Content-type: text/html ~ Stephen's Web ~ Two Things...

Stephen Downes

Knowledge, Learning, Community

Dec 17, 1997

Posted to HotWired 18 Dec 97

Two things will propel the internet into common currency: broad bandwidth, and integration into other media.

The need for broad bandwidth is obvious; the speed with which it is approaching less so. But cable modems are coming on-line in many regions; here, in Brandon, Canada, a company called Sky Cable is working on wireless 10mb/s access (both uplink and downlink, so you can *send* multimedia as well as receive). I hope to beta for them early next year.

The move from Wired (sorry guys) to Wireless will result in two major leaps forward: first, net access will be embedded into anything which can support an antenna, including your car. And second, it improves by leaps and bounds the prospect of internet access in lesser developed countries, since all they need are transmission towers.

The problem of access will be met largely by integrating web access into traditional appliances. It doesn't matter how many or few people currently have internet access. More relevant are the figures for numbers of people with telephones, televisions, or even VCRs. These numbers - which vary from the mid 80 percent range to the high 90s, show the likely penetration of the internet into homes over the next decade.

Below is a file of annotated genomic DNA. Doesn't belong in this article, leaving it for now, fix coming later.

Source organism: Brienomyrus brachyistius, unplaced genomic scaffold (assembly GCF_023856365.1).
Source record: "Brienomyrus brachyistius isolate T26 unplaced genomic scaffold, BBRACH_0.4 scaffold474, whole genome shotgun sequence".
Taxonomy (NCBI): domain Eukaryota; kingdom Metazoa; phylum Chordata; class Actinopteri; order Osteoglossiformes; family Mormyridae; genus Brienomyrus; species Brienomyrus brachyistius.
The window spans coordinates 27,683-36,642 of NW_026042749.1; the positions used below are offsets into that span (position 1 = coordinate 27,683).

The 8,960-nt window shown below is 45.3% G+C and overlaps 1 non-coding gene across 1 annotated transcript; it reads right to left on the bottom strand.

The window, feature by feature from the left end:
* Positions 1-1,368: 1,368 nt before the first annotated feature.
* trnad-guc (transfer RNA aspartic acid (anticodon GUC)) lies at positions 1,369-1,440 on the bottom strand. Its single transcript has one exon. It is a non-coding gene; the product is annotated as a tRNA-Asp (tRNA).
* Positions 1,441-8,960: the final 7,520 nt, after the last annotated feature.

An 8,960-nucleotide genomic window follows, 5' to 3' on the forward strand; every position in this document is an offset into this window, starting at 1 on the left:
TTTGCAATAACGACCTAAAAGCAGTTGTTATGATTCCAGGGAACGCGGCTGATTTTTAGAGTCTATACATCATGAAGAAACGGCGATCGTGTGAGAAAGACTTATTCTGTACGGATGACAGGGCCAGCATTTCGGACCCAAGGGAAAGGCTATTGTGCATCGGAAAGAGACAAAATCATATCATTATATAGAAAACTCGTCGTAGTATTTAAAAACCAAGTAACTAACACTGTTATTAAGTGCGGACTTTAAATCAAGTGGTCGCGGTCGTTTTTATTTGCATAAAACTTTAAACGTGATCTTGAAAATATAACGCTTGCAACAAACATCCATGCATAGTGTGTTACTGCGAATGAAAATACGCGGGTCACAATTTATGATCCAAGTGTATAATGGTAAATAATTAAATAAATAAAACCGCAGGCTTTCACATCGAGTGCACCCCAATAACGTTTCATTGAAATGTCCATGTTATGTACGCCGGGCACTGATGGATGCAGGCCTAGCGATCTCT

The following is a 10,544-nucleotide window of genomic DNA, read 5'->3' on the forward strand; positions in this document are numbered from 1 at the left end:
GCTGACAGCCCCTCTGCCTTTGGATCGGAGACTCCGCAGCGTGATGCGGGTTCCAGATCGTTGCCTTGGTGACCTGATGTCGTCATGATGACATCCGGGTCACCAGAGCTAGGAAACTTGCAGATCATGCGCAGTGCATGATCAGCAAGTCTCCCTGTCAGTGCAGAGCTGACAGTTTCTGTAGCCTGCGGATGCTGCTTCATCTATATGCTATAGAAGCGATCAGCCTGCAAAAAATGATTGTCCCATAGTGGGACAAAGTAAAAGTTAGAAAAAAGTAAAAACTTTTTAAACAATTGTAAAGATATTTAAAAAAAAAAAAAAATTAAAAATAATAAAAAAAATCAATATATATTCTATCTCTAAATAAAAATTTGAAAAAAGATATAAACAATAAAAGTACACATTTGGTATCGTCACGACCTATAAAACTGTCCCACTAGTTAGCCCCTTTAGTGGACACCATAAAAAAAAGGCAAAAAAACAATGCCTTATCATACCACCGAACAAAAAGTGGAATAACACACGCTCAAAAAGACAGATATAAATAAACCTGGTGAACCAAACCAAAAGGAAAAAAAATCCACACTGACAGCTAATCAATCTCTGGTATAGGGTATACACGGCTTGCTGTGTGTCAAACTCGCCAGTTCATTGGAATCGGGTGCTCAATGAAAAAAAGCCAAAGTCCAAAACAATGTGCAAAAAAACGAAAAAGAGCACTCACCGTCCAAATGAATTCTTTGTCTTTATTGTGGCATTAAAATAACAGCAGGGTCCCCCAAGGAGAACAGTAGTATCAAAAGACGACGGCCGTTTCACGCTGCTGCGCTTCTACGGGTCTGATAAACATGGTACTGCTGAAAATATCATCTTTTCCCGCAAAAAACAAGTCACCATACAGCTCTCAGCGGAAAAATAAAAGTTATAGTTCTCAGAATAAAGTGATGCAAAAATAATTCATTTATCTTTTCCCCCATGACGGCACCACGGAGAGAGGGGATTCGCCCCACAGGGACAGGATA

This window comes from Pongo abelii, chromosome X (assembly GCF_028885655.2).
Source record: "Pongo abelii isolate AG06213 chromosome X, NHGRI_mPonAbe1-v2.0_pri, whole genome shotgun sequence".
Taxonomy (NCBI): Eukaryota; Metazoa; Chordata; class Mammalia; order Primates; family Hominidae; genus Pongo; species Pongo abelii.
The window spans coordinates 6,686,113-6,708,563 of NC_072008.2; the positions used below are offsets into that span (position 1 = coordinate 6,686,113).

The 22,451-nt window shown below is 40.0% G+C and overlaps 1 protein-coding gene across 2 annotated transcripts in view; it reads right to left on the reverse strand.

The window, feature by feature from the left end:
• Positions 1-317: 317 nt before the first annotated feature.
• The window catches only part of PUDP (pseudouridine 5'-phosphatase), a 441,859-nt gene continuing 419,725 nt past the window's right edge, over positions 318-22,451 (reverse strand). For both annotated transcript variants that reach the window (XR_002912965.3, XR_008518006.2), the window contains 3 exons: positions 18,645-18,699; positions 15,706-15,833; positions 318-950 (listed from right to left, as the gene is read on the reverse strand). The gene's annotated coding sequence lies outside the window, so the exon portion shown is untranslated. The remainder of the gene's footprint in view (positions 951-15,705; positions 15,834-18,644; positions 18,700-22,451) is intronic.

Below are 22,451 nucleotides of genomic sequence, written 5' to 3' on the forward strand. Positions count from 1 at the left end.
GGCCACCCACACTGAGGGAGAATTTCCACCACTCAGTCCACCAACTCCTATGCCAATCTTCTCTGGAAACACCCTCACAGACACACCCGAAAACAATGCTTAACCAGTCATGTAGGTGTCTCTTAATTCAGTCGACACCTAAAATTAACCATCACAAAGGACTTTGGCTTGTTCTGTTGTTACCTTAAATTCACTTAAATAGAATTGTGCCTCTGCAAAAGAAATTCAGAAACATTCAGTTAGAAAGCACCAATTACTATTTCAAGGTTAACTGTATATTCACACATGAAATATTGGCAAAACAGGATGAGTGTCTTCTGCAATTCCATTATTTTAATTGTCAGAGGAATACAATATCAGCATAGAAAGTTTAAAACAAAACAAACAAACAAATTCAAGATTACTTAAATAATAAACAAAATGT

With widespread integration into other appliances, we will see the rise of VEry Specific Applications (VESAs - ha ha): for example, map-on-demand in your car, personal cellular videophone, on-demand television, etc., etc. etc. What we now know as the web will become a small part of the commerce and traffic happening on the internet.

Integration means two key developments: (1) net access will be cheaper, since it will be combined with the cost of accessing other media, instead of added to the top of those costs, and (2) it will be easier, since people will no longer need to use a single, complex device (the computer) to access the net (this is the - as yet undelivered - promise of Web TV).

Negroponte's argument is that developments like this will make the internet ubiquitous. In that, he is almost certainly correct. He also argues that it will lead to world peace. On this, the score is less certain, but it is likely he is correct again.